My husband and I love to travel. Along with everyone else, the pandemic shattered our wanderlust dreams. Last month, the CDC announced that travel is low-risk as long as travelers mask up on the plane and follow safe practices at their destinations. Being fully vaccinated, we spontaneously booked a trip to Palm Springs, Calif., a destination we selected due to its low COVID-19 numbers.

Our experiences at all three airports — Philadelphia, Denver, and Palm Springs — turned out to be vastly different. It made me wish that President Joe Biden’s executive order for vaccine passports had been fully enacted. I would’ve felt safer, knowing that everyone on our flights had been inoculated against and/or tested negative for COVID-19.

Our experience at Philadelphia International Airport began splendidly, with nobody at check-in and virtually no line at TSA. So far, so good. The airport was quiet and easy to navigate.

Boarding the plane in Philadelphia, we were still feeling optimistic. A crew member greeted us by distributing a disinfectant wipe to supplement the airline’s cleaning measures. We turned on the air control as we had read about the HEPA filters being very efficient in replacing cabin air and capturing particles. The captain and crew made multiple announcements reminding us to wear masks (and offering one if need be), stressing to cover noses and mouths and to remask in between bites and sips.

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From what I could see, about 20% of passengers on this flight did not comply with the mask mandate. One poor crew member resorted to a lengthy discussion with a passenger after reprimanding him twice. The passenger ultimately complied until landing, when he stood in the aisle for 15 minutes, arrogantly without a mask. In lieu of masks, we saw a lot of bandanas and face shields — and lots of noses.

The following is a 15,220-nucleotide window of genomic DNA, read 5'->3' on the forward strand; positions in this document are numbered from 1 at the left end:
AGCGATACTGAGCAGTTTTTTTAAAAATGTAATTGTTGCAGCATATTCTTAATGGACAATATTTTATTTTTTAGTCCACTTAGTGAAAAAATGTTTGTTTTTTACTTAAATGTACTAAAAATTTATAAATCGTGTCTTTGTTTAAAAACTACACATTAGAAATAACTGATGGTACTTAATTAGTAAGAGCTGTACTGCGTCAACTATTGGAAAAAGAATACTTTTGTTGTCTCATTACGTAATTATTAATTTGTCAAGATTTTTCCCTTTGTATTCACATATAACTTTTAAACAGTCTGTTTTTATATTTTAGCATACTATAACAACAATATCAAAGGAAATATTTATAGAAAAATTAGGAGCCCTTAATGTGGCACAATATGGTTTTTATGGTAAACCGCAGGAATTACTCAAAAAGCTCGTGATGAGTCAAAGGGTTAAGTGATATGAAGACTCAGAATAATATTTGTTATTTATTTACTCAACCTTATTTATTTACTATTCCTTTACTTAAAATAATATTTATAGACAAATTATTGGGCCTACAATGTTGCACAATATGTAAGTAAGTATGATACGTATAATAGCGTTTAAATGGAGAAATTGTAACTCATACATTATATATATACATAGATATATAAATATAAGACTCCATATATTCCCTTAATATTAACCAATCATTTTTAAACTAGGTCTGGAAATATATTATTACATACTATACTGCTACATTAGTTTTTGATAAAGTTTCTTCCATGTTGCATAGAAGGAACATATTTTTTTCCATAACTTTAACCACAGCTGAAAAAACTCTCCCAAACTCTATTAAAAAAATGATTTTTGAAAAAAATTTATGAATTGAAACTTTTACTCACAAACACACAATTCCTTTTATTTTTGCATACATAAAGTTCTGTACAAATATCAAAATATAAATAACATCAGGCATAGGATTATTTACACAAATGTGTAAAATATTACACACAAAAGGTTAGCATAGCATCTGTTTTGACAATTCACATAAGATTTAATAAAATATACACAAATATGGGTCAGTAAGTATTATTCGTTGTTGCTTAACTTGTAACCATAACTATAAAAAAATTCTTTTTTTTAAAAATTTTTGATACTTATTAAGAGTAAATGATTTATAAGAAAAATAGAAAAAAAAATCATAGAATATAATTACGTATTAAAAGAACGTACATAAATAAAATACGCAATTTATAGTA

Snack service posed a huge challenge. One might as well be indoor dining as almost everyone removed masks for extended, overlapping periods. Truthfully, I’m not clear why we need three snacks during a three-hour flight. One passenger brought his own multicourse meal and had his mask down for more than 30 minutes as he savored his appetizer, entrée, dessert, and beverage. Personally, my husband and I took the recommended route and declined a beverage to keep masks on.

During a long layover in Denver, we thought we were lucky to have an airline lounge pass. Were we ever wrong! We encountered most — I’d estimate 80% — of the club guests with masks off, enjoying glasses of wine and chatting away on cell phones. There was no designated seating inside the club for people wearing masks.

Palm Springs was tiny, though it at least offered outdoor seating for gates.

Although we were vaccinated, our conclusion about air travel right now is that there is only so much the airlines can do to ensure our safety when so many people disregard the mask rules. Their reasons are likely varied (not knowing the science, hating the inconvenience, or being told how to behave). We will book our next ticket once vaccine passports are required, and for now, we’ll stick to good old driving vacations. Safe travels!

Janice Ford Benner had a 30-year career in the travel field while serving as director of continuing medical education at major academic medical centers, including the University of Pennsylvania Medical Center. She also spent several years consulting and recommending conference destinations globally.